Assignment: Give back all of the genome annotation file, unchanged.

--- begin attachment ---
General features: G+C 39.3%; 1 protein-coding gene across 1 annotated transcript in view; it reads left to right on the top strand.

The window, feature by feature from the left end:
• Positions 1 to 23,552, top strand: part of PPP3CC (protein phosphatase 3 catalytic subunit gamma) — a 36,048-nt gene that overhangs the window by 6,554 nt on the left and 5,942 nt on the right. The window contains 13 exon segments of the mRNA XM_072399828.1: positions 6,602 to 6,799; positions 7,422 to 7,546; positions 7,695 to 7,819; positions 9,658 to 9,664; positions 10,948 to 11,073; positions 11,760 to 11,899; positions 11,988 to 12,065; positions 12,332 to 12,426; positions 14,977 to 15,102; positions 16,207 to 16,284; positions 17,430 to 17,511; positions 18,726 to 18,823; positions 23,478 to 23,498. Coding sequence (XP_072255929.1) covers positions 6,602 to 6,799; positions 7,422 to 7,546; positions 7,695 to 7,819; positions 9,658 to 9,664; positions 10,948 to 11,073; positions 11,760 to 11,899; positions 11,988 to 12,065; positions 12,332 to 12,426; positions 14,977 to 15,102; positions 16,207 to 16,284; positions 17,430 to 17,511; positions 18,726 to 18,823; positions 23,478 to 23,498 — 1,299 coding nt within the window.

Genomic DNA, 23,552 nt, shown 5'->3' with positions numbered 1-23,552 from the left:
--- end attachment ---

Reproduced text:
General features: G+C 39.3%; 1 protein-coding gene across 1 annotated transcript in view; it reads left to right on the top strand.

The window, feature by feature from the left end:
• Positions 1 to 23,552, top strand: part of PPP3CC (protein phosphatase 3 catalytic subunit gamma) — a 36,048-nt gene that overhangs the window by 6,554 nt on the left and 5,942 nt on the right. The window contains 13 exon segments of the mRNA XM_072399828.1: positions 6,602 to 6,799; positions 7,422 to 7,546; positions 7,695 to 7,819; positions 9,658 to 9,664; positions 10,948 to 11,073; positions 11,760 to 11,899; positions 11,988 to 12,065; positions 12,332 to 12,426; positions 14,977 to 15,102; positions 16,207 to 16,284; positions 17,430 to 17,511; positions 18,726 to 18,823; positions 23,478 to 23,498. Coding sequence (XP_072255929.1) covers positions 6,602 to 6,799; positions 7,422 to 7,546; positions 7,695 to 7,819; positions 9,658 to 9,664; positions 10,948 to 11,073; positions 11,760 to 11,899; positions 11,988 to 12,065; positions 12,332 to 12,426; positions 14,977 to 15,102; positions 16,207 to 16,284; positions 17,430 to 17,511; positions 18,726 to 18,823; positions 23,478 to 23,498 — 1,299 coding nt within the window.

Genomic DNA, 23,552 nt, shown 5'->3' with positions numbered 1-23,552 from the left: